Last week in First Grade Reading, we performed another series of Crime Lab tests designed to get us closer to discovering the culprit in our Pilfered Hippopotamus Mystery.
The first station required testing the white powder found on Danny. At the station there was a cup of mystery white powder. Was it powder used to make cookies, or powder used to make pie? The kids used an eyedropper to add Iodine to the powder. The station directions informed them that if the powder turned bright yellow, it was cookie powder. If the powder turned purple or black, it was pie powder. Who looked guilty based on the result of the test — who brought cookies and who brought pie?
Next, the students tested the melted ice cubes to determine if they contained a mystery substance. The station directions informed them that if they dipped pH paper in the melted ice cubes and the paper stayed yellow, the ice cubes were simply water. If the pH paper turned green, the ice cubes contained a mystery substance.
At the next station, we examined three cups. One contained salt crystals, one contained sugar crystals, and one contained the “mystery crystals” found on Danny at the scene of the crime.
The kids looked closely at all of the crystals and tried to determine if the mystery crystals best matched the salt crystals (which were chunky) or the sugar crystals (which were smooth and shiny).
At the Footprints station, the kids examined the footprints left at the scene and compared them to the footprints of the five club members to determine who had made the tracks found at the scene.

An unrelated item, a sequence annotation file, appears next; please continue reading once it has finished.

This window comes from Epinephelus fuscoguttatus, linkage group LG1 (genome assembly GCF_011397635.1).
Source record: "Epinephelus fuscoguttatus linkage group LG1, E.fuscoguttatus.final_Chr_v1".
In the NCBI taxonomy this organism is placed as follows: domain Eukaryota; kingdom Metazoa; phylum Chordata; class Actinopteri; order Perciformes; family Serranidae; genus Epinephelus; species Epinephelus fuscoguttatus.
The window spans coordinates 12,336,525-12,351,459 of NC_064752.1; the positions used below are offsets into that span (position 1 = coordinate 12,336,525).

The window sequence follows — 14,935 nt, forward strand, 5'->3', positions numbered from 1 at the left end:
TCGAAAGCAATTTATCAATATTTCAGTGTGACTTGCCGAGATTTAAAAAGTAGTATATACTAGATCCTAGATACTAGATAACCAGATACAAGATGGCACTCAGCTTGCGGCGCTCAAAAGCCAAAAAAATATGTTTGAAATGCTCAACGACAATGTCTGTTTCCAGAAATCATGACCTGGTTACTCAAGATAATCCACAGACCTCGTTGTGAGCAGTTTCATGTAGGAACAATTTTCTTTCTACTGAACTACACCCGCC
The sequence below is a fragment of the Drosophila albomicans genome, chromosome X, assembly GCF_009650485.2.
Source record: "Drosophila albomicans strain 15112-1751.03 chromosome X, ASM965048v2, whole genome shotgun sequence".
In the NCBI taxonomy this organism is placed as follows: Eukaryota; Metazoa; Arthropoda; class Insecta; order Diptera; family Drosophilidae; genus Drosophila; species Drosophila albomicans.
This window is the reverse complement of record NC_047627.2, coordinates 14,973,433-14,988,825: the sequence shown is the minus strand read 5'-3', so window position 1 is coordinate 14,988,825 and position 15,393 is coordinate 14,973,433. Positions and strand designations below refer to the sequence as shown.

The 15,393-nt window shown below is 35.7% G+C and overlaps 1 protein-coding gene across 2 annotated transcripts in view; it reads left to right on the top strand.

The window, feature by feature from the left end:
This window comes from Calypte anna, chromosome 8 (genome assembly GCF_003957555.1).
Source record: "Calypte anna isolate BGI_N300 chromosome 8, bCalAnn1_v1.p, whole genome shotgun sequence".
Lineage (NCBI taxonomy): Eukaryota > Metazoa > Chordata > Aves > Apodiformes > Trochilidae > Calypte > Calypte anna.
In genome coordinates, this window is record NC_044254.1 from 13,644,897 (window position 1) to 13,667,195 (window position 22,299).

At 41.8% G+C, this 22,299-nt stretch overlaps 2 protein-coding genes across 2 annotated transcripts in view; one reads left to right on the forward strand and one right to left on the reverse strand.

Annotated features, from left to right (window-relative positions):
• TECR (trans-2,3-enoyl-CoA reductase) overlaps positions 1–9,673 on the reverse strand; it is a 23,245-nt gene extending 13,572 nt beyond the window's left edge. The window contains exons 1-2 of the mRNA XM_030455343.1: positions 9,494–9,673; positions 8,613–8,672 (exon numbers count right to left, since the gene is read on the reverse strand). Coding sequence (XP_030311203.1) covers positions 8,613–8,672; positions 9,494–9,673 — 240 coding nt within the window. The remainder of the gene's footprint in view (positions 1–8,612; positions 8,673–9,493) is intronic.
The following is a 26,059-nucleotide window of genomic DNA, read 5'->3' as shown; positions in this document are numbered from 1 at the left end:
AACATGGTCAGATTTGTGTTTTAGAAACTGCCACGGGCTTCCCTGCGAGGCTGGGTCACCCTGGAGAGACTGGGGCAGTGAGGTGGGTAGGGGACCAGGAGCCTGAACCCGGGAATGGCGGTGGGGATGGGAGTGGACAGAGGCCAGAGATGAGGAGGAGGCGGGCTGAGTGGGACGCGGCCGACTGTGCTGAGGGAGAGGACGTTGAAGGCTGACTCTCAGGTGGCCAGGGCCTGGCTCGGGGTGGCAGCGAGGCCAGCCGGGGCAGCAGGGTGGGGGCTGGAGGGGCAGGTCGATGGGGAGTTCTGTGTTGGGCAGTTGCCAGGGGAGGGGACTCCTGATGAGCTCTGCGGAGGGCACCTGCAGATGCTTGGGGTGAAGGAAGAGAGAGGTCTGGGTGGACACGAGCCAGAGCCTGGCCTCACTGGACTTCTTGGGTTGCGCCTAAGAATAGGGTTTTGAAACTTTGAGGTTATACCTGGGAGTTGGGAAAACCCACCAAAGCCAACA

Finally, we performed a tape lift to determine what particles were stuck to Danny. We ripped off a small piece of tape and pressed it to Danny.
We then stuck the piece of tape to a white piece of paper to examine what we had removed. Was it dog hair? Grass? And who looked guilty based on what we found?
We then sat down to take a long look at our Data Sheets and Clue Boards. Who looked guilty based on the tests we had performed? What did we think happened based on the evidence we had found?
I sent the Data Sheets and Clue Boards home so that the kids could use them to complete their homework assignment — writing a paragraph or two that explains their theory of what happened and their best guess as to who took Danny.
Throughout this unit, I have been impressed by the kids’ attention to detail and their ability to make appropriate inferences. There are a lot of pieces to tie together here, and they have shown great facility at taking information obtained in one way and applying it somewhere else. Most of them have been careful not to jump to conclusions, and to modify their theories when the evidence contradicts them. If I needed a group of detectives, I would hire them for sure! If I needed a group of first graders who could pay attention to a text, make inferences about it, and connect it to other texts and situations, well, I’d hire them for that, too!